The University of Minnesota Sea Grant (MNSG) program will begin a project to develop producer-scale methods for raising yellow perch fish from egg to market size using a recirculating aquaculture system (RAS).
“Many Minnesota fish farmers are looking for a species that has a much higher market value than tilapia. Yellow perch might fill that niche,” said Amy Schrank, MNSG fisheries and aquaculture extension educator and project lead. “Consistent availability of juvenile yellow perch has limited yellow perch aquaculture in Minnesota and the Great Lakes region and these limitations became more severe during the COVID-19 pandemic.”
The two types of indoor fish-rearing systems the project will compare are a flow-through and a recirculating aquaculture system or RAS. The two test systems will be located on the University of Minnesota's St. Paul campus. “Moving production of yellow perch from outdoor pond rearing to indoor RAS could increase overall production, increase growth rates, and expand the season when fresh yellow perch fillets would be available to consumers,” said Schrank. “We hope this project will also help increase the availability of biosecure fingerlings that fish farmers need.”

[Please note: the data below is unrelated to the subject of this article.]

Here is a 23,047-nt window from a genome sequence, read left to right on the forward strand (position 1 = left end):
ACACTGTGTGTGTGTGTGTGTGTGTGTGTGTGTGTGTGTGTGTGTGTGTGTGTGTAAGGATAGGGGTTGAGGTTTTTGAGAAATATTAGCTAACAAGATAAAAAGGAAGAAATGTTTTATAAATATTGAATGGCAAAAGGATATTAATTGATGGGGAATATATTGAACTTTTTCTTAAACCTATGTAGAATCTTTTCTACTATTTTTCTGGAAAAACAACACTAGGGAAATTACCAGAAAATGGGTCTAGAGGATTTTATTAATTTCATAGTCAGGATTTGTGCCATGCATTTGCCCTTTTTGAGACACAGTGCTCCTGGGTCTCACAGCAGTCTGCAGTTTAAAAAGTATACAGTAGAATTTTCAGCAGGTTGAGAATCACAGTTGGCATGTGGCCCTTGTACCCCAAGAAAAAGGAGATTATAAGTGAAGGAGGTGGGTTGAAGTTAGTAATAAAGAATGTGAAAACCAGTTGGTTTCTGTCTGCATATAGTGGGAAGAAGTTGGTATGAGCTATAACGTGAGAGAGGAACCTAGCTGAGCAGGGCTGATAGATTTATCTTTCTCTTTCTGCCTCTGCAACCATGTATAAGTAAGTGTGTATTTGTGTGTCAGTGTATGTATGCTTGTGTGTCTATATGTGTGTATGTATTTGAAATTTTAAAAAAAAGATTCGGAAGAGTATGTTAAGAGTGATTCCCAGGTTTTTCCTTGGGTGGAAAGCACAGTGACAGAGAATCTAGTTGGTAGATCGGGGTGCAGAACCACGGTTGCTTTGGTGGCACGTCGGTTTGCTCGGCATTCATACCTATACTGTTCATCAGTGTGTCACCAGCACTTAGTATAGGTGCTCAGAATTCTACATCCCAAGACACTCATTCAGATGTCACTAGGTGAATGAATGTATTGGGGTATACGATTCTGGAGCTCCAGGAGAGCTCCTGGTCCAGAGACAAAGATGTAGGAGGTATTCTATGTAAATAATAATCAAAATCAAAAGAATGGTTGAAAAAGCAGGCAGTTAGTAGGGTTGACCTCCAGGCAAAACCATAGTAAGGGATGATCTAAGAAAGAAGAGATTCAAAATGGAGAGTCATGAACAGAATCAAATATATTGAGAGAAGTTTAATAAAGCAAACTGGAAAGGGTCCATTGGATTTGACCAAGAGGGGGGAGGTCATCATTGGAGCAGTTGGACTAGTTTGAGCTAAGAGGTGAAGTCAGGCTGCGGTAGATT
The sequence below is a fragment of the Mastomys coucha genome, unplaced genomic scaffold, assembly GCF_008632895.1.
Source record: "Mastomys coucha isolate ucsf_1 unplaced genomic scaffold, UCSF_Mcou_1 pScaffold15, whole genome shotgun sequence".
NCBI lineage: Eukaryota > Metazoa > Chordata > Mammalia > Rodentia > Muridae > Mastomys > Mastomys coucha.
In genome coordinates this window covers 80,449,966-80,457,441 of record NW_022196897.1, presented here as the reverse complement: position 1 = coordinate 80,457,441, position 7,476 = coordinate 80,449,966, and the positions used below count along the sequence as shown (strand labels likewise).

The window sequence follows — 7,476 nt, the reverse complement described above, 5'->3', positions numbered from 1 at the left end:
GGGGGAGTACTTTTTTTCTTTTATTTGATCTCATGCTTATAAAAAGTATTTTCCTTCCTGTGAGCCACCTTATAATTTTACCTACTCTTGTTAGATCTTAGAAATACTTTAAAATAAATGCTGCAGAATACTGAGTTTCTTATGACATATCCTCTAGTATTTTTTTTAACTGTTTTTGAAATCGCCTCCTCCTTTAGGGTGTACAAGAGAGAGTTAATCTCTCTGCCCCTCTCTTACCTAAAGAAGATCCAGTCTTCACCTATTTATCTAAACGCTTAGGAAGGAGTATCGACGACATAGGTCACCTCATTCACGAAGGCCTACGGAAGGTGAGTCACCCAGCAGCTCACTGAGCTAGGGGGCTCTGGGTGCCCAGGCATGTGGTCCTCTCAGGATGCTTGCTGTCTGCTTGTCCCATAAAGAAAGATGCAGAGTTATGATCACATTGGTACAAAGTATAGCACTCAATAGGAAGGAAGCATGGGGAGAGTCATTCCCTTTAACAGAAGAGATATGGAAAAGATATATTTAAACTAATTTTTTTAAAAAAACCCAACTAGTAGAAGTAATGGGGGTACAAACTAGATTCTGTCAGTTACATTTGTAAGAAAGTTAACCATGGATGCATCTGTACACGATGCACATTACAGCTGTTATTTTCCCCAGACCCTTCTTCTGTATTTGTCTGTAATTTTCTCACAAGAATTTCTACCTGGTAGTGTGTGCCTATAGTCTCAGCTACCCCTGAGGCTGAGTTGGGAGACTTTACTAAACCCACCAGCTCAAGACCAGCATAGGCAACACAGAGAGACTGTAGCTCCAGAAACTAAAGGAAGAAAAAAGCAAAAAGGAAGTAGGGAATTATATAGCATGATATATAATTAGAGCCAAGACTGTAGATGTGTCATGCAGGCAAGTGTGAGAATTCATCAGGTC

Once the project is complete, the project team plans to develop and distribute a guide and outreach materials for producers on how to raise yellow perch and describes best practices and cost estimates for production in RAS.
MNSG’s yellow perch project is funded by a $134,879 grant from the National Sea Grant Office and is one of 13 nationwide projects designed to address ongoing and long-term impacts associated with the COVID-19 pandemic on seafood resources, including aquaculture and the connection between aquaculture and wild-caught fisheries.